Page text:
However, we won’t get there until we stop judging each other. At the end of the day the kids are all right. Whatever option you go for children who know they are loved and cared for will thrive. While we as human beings are valuable in a variety of guises, and that value is not necessarily measured just in the monetary value of paid employment.

What’s been your experience? Do you feel you have the balance right?

Advertisements

18 thoughts on “Work or Stay at Home An Old and Ugly Debate

  1. To me, I think motherhood is the most important job in the world. For the actual stay at home mother, her work is cut out for her (and I’m not talking about Ann Romney … I suspect she’s had her share of nanny’s and maids to help her ‘get along’.). I’d have given anything to have been able to be a stay at home mom with an organized home. Instead, I was a single parent, working full time, with three sons. I look back now, and wonder how I ever made it. I’d try to spend Saturday doing something with the kids, and Sunday was laundry, ‘cook for the rest of the week’ day. My youth is the only answer I can come up with that allowed me to make it through that time in my life, because there is no way, I’d ever try to tackle that beast again. Had I been a stay at home Mom, I think things would have been a lot easier on the whole family. Sometimes there is no choice to be had, though. Obviously. I’m sure there are a lot of working women, that would prefer to be able to stay home with their families.

    • Well done, being a single mum, working full time with three kids would have been a massive challenge!!! You are right there is so often no choice to be had and I think that’s what helps breed the resentment between women.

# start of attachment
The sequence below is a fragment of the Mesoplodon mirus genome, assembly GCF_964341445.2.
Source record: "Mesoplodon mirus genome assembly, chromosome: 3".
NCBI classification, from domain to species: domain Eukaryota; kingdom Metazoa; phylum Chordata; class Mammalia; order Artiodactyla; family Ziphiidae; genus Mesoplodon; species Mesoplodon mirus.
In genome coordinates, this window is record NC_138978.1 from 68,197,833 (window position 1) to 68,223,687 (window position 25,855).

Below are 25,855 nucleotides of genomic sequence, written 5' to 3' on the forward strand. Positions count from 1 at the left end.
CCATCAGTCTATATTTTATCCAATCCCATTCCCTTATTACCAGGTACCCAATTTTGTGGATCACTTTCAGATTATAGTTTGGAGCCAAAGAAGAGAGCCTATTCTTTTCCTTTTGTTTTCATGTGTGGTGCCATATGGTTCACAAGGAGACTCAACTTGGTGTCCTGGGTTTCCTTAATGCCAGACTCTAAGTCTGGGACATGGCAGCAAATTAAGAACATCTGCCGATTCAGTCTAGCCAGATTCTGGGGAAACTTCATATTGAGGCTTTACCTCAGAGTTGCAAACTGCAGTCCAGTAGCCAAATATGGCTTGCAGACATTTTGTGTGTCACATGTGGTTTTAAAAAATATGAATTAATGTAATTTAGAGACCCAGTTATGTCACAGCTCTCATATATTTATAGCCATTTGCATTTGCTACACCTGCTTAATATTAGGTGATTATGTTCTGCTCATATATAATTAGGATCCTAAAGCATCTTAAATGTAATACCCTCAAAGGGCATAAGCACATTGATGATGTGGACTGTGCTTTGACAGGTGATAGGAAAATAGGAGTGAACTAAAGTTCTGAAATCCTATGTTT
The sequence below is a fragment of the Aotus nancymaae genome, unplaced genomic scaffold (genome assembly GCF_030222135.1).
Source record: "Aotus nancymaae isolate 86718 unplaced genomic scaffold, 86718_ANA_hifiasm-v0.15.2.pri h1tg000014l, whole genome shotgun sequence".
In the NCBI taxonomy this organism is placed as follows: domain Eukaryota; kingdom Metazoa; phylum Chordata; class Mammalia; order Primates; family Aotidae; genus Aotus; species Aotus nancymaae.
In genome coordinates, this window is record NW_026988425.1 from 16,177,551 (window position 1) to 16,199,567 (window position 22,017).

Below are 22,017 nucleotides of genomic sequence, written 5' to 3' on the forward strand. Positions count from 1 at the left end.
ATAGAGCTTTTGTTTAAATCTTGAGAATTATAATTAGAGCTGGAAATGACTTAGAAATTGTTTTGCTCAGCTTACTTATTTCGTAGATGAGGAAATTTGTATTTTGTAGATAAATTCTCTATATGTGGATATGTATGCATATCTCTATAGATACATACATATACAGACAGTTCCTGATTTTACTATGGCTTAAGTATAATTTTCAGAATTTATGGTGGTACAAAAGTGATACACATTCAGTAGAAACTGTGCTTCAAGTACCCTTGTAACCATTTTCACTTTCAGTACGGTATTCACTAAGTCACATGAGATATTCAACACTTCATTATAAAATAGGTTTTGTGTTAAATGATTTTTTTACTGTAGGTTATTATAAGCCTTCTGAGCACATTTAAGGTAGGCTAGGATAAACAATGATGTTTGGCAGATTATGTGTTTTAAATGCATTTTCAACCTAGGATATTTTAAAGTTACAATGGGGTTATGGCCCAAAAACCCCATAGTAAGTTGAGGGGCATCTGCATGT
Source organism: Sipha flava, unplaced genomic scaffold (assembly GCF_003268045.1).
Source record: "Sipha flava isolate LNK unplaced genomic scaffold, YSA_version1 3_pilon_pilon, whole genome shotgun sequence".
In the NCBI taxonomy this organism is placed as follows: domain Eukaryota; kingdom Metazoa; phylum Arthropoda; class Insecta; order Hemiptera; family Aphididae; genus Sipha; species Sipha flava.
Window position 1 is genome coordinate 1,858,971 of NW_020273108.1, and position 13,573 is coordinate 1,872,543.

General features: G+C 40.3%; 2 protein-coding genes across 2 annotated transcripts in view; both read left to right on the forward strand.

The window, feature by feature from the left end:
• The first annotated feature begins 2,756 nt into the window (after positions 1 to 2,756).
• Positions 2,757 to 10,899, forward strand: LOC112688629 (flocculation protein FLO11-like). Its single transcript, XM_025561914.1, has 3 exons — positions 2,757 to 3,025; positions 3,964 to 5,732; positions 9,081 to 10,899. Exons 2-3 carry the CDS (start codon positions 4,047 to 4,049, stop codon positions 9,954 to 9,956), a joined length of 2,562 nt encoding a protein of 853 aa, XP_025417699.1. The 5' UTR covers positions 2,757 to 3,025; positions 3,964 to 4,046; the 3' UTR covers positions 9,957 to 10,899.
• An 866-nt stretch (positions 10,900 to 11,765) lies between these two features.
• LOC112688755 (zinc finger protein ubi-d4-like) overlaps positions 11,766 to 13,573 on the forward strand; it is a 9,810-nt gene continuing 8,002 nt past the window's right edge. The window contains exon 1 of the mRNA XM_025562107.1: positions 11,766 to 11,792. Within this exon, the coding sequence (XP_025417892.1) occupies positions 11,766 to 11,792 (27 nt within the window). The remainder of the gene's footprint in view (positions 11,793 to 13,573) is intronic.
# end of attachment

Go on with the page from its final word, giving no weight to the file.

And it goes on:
2. hello janine – i’m typing this again b/c wordpress had me locked out and i couldn’t remember my password. so – i stayed home until my youngest went to preschool, and then i went back to school. now i teach full-time and love it. what to eat for dinner is a challenge. i find the trick is to find a work you enjoy, and leave energy to enjoy your family, too. a work in progress. joy to you!

    • Thanks Noreen – I have a designer working on a new blog for me as we speak – so shortly will move to self-hosted and then will be able to select a better commenting system. Many thanks for battling on with the current one.

  3. I wish I could afford to be a SAHM – we can’t… It’s not a choice for the great majority of working women – it’s a necessity. I lost my job in February 2011 and being unemployed makes you the worst SAHM! Overwhelming, distracting, frustrating – and I was mostly scared – was not the best mom, believe me. Now I am a PTWM – I’d like to be able to continue part time – it allows me to be home when my kids arrive from school and take them to their extra activities or pick them up at the after school activities such as athletics, band, etc. But I know we can’t and I desperately need a well paying full time job… What upsets me about Mrs. Romney’s response is that, with her financial status, not only she could stay home and have five children, but she also, most likely, did it with the help of nannies, and maids, and all the perks her lush life affords. So, Mrs. Romney, don’t go saying it was a difficult choice, because, in your case, you didn’t have to consider your budget, your retirement, your kids’ college funds when you made that choice – you simply stayed because you could!

    • Financial stress is a huge issue – and I know despite our best efforts it can certainly cut into being great parents and creating a fun life – I hope you can find a job that will ease the money situation.

  4. I agree Janine, parenting will be hard whichever road you take. Even harder I think if you are forced into a situation – such as having to stay at home when really you’d like to work a bit, or working when you’d rather stay at home. Actually the hardest situation I am sure is that of Orples who commented above, who is a single mum, and also mums whose partners are not loving or supportive. Bringing up kids and balancing work can test the best relationships.